Jan 13 (Reuters) – JPMorgan Chief Financial Officer Jeremy Barnum told investors the bank is “fully open for business” on leveraged loans, even as other U.S. banks are expected to be at risk last year. recorded significant losses on written-off loans.
“Conditions are good, prices are good, we have the necessary resources,” Barnum said on a conference call with analysts. “We’re totally there. No fuss, no problem.”
Barnum’s comments come after many U.S. banks cut loans to low-quality borrowers last year, as Wall Street’s demand for leveraged loans fell as the Federal Reserve sought to control inflation. Raised interest rates.
After significant losses on debt sales last year, including a $700 million loss on an $8.5 billion loan package that financed the purchase of software maker Citrix Systems Inc., big banks have stepped up to absorb that debt. Choose what you wrote at the beginning of the year.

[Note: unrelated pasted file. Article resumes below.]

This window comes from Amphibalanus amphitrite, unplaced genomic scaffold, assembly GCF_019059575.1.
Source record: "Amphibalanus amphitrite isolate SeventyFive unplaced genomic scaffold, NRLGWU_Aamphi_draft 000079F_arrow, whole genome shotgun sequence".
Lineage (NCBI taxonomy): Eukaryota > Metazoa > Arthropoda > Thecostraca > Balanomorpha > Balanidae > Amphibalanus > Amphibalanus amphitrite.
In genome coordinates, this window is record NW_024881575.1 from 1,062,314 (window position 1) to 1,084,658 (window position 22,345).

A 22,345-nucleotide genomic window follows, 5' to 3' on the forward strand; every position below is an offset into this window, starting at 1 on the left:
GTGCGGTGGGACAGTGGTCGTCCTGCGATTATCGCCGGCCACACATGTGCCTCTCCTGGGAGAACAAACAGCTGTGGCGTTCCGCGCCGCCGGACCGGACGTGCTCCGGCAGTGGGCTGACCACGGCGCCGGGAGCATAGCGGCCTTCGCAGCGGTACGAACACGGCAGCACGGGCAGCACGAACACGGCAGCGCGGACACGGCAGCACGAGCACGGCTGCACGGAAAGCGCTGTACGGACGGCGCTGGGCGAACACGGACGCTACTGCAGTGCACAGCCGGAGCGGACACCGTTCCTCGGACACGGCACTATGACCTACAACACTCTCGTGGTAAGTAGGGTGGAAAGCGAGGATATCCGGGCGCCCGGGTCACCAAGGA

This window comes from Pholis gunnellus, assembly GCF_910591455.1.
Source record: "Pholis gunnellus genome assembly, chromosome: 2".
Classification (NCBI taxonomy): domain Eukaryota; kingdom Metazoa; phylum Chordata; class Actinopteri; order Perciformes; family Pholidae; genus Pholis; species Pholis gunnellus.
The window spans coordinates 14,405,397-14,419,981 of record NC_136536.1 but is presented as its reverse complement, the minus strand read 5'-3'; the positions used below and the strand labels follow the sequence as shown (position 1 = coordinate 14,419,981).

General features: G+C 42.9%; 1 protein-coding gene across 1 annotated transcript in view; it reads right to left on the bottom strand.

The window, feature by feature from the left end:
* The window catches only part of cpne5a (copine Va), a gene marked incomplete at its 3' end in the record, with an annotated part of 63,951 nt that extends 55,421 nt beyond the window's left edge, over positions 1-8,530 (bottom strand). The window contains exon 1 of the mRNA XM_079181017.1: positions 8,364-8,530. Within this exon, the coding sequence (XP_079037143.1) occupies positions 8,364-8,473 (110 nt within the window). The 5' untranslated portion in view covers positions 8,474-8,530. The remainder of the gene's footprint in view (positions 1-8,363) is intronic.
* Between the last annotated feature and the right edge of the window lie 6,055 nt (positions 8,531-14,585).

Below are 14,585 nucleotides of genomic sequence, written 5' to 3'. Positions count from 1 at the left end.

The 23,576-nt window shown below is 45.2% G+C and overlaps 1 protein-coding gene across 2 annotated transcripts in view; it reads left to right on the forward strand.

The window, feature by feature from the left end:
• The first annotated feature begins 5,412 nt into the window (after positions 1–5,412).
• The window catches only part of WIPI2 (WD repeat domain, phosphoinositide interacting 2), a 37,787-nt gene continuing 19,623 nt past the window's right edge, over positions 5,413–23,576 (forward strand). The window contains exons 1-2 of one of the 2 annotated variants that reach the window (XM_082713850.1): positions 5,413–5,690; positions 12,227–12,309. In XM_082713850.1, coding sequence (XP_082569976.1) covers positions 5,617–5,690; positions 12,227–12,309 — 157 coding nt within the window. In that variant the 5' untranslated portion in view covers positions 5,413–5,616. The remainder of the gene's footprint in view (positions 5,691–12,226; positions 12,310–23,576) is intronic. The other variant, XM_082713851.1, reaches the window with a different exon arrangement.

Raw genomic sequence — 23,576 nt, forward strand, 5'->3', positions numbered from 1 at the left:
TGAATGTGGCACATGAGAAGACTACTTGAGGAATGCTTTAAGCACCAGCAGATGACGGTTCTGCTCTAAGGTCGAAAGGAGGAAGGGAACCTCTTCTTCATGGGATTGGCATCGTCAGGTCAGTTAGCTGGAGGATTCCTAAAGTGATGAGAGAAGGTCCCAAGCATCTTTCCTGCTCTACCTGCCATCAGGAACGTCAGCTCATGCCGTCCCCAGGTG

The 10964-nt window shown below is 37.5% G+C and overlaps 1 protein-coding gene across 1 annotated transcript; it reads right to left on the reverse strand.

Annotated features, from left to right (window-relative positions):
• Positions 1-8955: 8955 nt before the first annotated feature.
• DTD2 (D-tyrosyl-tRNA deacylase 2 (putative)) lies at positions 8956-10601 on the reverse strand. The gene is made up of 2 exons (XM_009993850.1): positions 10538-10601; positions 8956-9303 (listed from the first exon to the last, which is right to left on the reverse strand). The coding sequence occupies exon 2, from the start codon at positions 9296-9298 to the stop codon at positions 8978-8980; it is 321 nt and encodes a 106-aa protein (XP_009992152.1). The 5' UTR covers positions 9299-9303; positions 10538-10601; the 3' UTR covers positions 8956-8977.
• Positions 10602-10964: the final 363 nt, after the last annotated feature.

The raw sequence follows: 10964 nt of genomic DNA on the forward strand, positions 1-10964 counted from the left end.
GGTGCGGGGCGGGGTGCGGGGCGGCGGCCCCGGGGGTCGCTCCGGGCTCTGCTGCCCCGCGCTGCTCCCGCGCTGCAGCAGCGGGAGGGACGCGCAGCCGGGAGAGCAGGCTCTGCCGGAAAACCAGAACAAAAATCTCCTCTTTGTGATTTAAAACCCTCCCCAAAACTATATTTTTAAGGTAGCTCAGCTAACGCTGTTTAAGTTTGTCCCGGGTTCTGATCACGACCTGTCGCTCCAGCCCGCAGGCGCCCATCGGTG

Bankers previously told Reuters that about $35 billion to $50 billion of loans remained stuck on banks’ books as they waited for a better market environment.
Last summer, Bank of America co-led a group of banks to provide Elon Musk with $13 billion in debt and bonds to acquire his social media giant, Twitter. Banks have since struggled to get the debt off their books at a reasonable price, choosing to hold the debt instead.
When asked whether these closed deals will limit lending activity by big banks like JPMorgan, which are less active than their peers, Barnum said the increase is already reflected in rates and banks are able to Has to absorb losses in existing transactions.
“There’s a bit of a narrative that market activity needs to be overblown,” Barnum said. “We’re not convinced it’s true.”
Banks must still market Twitter’s debt and other deals at their market value on their books, setting aside funds for losses reported in the quarter. The exact amount remains to be seen, as banks decide how much to write based on market checks and judgement.
Bank of America Corp ( BAC.N ) Chief Financial Officer Alastair Borthwick said the company accounts for borrowing in its results, without elaborating on major transactions.
“We target our positions every week,” Borthwick said, “and record profits or losses through these investment banking and trading arms.” “It’s all there, our results reflect what the signs are in each quarter and we follow the process as we do every time.”
Reporting by Matt Tracy; Editing by Lananh Nguyen
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